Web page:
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I found the following in a book I'm reading:

浅はかで可愛い妹を窘{なだ}めるような、

As far as I'm aware, 窘める is read たしなめる and means "to scold, rebuke, admonish". 宥める, on the other hand, is read なだめる and means "to soothe, placate".

Are there any situations in which 窘める could be read なだめる? Or would this have to be some sort of publishing error (possibly caused by how similar 宥める and 窘める look)?

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This may be a case of ironic use of furigana that means the opposite of its annotated kanji, a practice that I hear does occur quite often. –  user54609 Sep 13 '13 at 17:59
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I've seen other examples of "ironic use of furigana", such as 現実{しんきろう}. –  snailboat Sep 13 '13 at 20:18
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Using ruby with a different reading (or even different kanji) to add nuance or clarify the meaning is a pretty common device in manga, books and lyrics.


Most often the words used are synonymous or closely related, e.g.: 宇宙{そら}, 地球{ほし}, or 瞳{め}. (Usually the furigana is the actual reading and the kanji gives the nuance or selects one meaning from several possibilities.)

「i ~crossin' the star~」 by 木村{きむら}由姫{ゆき} has quite a few examples of this:

おとぎ話で覚悟を決めさせて ダレカじゃないこの想い[i]{愛}が聴こえる?
「天{あま}の河{がわ}で心揺れて 流れるまま[永久]{とわ}に触れて 瞬間{とき}の内{なか}で甘く熟れて」
星が描く場所に二人出会えたなら生まれ変わる

In some cases concrete words under placeholders help the reader grasp the context which is obvious to the speaker (e.g. 「学校{ここ}はプールがないから。」 or 「田中{あいつ}は来なかった。」).

Sometimes even more elaborate schemes appear like the one in the 『星界の紋章』 (Crest of the Stars) books where the words written with Japanese kanji are given readings in the fictional [アーヴ語]{Barohn language}: 帝国{フリューバル}, 士族{リューク}. Scrapped Princess is another offender, except there the readings are English words: 竜機神{ドラグーン}, 第五特務部隊{オブスティネート・アロウ}. A recent example is the Toaru series (とある魔術の[禁書目録]{インデックス} and とある科学の[超電磁砲]{レールガン}).


In your case it seems the author is hinting that the meaning is used in figurative or ironical sense. It's somewhat difficult to tell more without context.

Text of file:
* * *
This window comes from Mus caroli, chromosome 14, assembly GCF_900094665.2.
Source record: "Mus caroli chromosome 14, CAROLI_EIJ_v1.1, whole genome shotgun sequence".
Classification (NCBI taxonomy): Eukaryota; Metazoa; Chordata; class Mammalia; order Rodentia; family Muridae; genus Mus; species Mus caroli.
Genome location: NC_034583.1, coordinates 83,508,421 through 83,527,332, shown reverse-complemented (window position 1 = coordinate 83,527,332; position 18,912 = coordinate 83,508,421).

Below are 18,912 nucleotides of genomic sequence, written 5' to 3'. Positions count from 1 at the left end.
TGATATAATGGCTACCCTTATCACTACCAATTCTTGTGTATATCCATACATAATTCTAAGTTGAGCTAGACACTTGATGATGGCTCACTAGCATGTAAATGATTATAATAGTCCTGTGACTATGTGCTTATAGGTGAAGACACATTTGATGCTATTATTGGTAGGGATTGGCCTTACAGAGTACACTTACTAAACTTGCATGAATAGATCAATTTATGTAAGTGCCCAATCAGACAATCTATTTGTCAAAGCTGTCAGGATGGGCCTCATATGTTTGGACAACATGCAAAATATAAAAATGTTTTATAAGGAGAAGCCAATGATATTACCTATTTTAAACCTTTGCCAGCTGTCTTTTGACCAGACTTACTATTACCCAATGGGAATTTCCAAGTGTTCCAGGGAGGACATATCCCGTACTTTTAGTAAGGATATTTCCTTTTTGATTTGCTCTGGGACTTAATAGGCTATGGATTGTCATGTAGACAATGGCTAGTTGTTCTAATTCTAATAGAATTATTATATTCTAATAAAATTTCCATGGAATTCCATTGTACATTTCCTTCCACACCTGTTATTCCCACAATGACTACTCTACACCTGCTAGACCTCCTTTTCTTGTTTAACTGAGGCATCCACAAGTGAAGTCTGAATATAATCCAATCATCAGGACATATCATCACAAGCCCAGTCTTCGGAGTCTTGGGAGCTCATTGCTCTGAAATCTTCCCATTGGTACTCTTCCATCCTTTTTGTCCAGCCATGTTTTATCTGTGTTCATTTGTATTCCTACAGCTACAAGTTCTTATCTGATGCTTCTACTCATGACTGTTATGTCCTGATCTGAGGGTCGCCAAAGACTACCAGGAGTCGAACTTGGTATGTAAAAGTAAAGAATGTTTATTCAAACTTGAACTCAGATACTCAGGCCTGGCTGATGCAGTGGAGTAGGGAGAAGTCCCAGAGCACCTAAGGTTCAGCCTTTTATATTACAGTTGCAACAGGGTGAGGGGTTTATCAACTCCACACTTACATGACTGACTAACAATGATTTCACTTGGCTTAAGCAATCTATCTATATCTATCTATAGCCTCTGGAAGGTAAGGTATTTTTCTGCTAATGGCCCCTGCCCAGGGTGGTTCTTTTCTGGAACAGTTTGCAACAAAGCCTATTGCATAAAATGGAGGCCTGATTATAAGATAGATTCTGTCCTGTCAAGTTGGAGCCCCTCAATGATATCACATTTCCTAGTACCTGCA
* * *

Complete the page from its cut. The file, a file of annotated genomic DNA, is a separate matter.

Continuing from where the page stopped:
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Yeah, I'm familiar with the usage of furigana for added nuance/Engrish/etc, but this is the first time I'm seeing furigana that are antonymic to the word they're attached to. Looking at the context, though, the "scold" meaning seems to fit and the "soothe" meaning doesn't, so I still get the feeling that this particular case might just be a typographical error (though your comment about ironic use of furigana is well-taken in a more general sense). –  senshin Sep 13 '13 at 20:36
    
Somehow I doubt 宥める would require furigana when 浅はか doesn't have it, so I'm inclined to think it's not a typo. Does furigana appear often in the text? BTW, 窘める is more "chide" than "scold". –  Igor Skochinsky Sep 13 '13 at 21:15
    
Are you sure about that? 浅 is a 小4-level 常用 kanji, while 宥 and 窘 are non-常用. This is from a light novel, so it's peppered with furigana all over, to the tune of 5-15 words with furigana per page or so. (Also, thanks for the clarification on 窘める.) –  senshin Sep 13 '13 at 22:04
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@senshin Light novels are known for their "kanji play", writing words with different kanji than you'd expect, and of course they use furigana to do so. (Though I think how much that is true varies from author to author.) –  snailboat Sep 13 '13 at 22:10
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